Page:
A good vitaminiDea

Greetings and Happy Monday-

I’m not sure what I was thinking when I scheduled my “complete” annual physical on January 3rd- just 2 days after a full month and half with absolutely no self-control whatsoever of what I was shoveling in my mouth. You know the kind of “complete” appointment where the receptionist sitting behind the protective barrier greets you with 6 pages of paperwork that needs to be completed annually before the nurse calls you to the nurses station to take your vital signs.

side note: I often wonder if the blood pressure results are negatively affected as a result of being asked to complete paperwork- I do know for a fact and from experience that a patients blood boils when they are asked to complete the same paperwork over and over again. I don’t know how many times I needed to yield a patient into my old office because they were giving the receptionist a hard time and raising their voice about these sheets of paper.

It wasn’t the mechanical scale that I was scared of tipping for this appointment because I knew that extra minutes of running did indeed offset the extra calorie consumption and my weight was maintained. I was worried that my cholesterol numbers would be skewed to the high range of normal because my body is not used to all of that fat and sugar.

I started to call the doctor’s office two days after the 3 vials of blood were drawn from my right arm vein looking for my lab report card. Yes, I consider myself one of those annoying people that want to know right away if everything is fine or if anything is wrong and request copies of all my results and reports to be mailed to me for my personal health file.

What you don’t know is that in addition to all of the routine blood work that is normally ordered for a physical exam, I asked my doctor to order a special chemistry analysis to test my nutrition levels. I also wanted to be tested for celiac disease since one of my family members is in the process of being tested for the same. The doctor agreed to request these special tests and told me that a person can test positive for celiac disease even without any gastrointestinal symptoms.

My appointment was on Tuesday and now it’s Friday morning with still no lab results and my need to know before the weekend started prompted me to call the office again. I had to leave a message on the nurse’s voicemail stating the nature of my request. All of a sudden it’s 4:00pm and still no call back from the doctor’s office. I was getting annoyed from the lack of prompt response but there was nothing I was going to do at this point except wait.

Luckily, the doctor called me personally around 5pm on Friday to review my lab results. Relieved when she told me that everything was exceptionally good and that I did not test positive for Celiac disease…EXCEPT …. Ugh, I hate that word. I wondered what could be wrong – We went over all my cholesterol numbers and they were the same if not better than they have been for the last 20 years of screenings and I still don’t need a statin Rx (i.e. Lipitor) to produce those numbers. And yes I’m proud of not needing any meds for lowering cholesterol after spending many years of arguing with this nurse I worked with based on the fact that just because you turn 40 does not mean that you will need meds that potentially can harm your liver just to control cholesterol levels.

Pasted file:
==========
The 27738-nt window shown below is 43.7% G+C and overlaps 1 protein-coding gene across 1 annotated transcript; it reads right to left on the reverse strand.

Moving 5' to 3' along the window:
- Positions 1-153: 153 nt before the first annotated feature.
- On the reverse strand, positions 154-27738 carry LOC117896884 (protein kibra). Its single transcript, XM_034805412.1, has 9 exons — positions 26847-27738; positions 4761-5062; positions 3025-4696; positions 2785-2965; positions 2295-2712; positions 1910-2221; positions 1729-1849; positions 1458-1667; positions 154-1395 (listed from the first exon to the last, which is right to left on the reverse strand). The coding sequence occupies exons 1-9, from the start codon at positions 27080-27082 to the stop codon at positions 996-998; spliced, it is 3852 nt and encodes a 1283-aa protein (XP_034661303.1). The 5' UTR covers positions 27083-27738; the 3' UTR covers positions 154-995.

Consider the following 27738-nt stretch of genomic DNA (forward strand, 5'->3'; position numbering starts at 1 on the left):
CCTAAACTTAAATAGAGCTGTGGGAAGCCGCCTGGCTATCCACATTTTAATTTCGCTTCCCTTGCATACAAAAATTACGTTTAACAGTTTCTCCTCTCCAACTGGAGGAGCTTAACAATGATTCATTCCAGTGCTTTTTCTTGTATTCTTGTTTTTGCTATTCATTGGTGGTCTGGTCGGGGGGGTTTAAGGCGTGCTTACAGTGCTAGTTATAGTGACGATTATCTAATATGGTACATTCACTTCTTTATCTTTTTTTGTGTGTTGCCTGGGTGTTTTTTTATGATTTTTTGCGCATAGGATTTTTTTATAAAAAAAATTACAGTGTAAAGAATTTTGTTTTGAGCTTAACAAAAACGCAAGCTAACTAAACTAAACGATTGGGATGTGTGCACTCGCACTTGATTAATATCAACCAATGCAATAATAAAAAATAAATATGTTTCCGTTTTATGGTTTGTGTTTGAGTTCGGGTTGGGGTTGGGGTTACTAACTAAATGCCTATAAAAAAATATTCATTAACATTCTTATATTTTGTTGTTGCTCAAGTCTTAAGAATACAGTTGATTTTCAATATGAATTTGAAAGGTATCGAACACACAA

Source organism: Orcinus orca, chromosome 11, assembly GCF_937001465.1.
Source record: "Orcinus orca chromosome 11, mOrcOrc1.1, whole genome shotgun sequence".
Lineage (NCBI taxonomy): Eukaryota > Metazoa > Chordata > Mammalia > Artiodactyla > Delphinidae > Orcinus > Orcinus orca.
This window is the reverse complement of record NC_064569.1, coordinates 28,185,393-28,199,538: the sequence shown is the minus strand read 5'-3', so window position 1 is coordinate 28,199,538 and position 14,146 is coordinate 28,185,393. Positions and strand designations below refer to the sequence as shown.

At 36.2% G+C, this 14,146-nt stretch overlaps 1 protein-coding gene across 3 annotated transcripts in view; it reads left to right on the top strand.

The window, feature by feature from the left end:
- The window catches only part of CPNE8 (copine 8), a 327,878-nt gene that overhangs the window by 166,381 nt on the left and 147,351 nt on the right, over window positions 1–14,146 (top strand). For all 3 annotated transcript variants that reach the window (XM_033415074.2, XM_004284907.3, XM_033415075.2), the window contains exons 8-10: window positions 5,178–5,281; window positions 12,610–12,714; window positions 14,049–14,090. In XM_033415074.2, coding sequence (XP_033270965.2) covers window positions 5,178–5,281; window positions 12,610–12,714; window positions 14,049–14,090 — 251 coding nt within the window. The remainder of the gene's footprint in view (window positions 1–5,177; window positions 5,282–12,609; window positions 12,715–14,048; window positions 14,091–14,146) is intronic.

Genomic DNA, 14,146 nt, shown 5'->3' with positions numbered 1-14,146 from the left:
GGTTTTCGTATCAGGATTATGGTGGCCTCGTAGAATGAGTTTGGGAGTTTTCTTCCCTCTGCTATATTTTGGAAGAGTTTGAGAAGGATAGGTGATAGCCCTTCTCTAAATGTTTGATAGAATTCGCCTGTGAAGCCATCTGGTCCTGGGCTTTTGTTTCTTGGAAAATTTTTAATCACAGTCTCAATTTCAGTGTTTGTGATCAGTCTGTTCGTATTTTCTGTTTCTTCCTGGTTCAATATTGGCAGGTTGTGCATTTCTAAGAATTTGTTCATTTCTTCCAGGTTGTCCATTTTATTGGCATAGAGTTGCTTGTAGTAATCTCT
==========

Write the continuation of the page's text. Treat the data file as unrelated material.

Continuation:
The doctor proceeded to review all the data that I had passed with flying colors and I kept thinking -come on already- get to the EXCEPT. Come to find out my Vitamin D levels are in the tank. Really bad- with a reading of 14 that puts me in the insufficient category – On a positive note if there is one more category that is worse, being deficient with a reading of less than 10. Normal readings according to my doctor are between 30-100.

I had no iDea or symptoms that I was Vitamin D deficient. I knew for a fact that it was not caused from diet – it had to be the result of that lack of sun in the area that I live. My understanding now is that there really is no evident symptoms until you are really deficient or your bones start to become brittle and/or break.

I also learned that this test is not routinely performed unless there is a reason for it. Hello, I live in Syracuse, NY and according to http://www.worldfactsandfigures.com/weatherfacts/numbersunny_city_desc.php, Syracuse has an average of 63 sunny days a year. If living in the black hole isn’t enough to warrant medical necessity, I don’t know what is. That statistic does not include partly sunny or partly cloudy days but nevertheless I can guarantee that I still wasn’t reaping any Vitamin D synthesis benefits due to the amount of UVA/UVB protection I slathered all over my face and body to protect my skin from premature aging and better yet skin cancer.

The action plan for me to up my levels of vitamin D is to take 50,000 IU of Vitamin D2 once a week for 16 weeks and then check back with my doctor for another blood test to see if my levels improved. I will also be sharing with you what my other plans are to up the D in my diet and how I can increase my exposure to UVB without going to a tanning bed. I’m scared of those florescent lamps that line the coffin like bed.

If you live in an area that does not get a lot of sun or if you are always protected by sunscreen while you are outside, it might be a good vitaminiDea to think about asking your doctor for this screening the next time you are at your doctor’s office. I am really surprised that the Vitamin D check is not a given for those of us living in the Northeast or any area without a lot of sunny D.

Any ideas on how I can get more sun exposure into my daily routine ?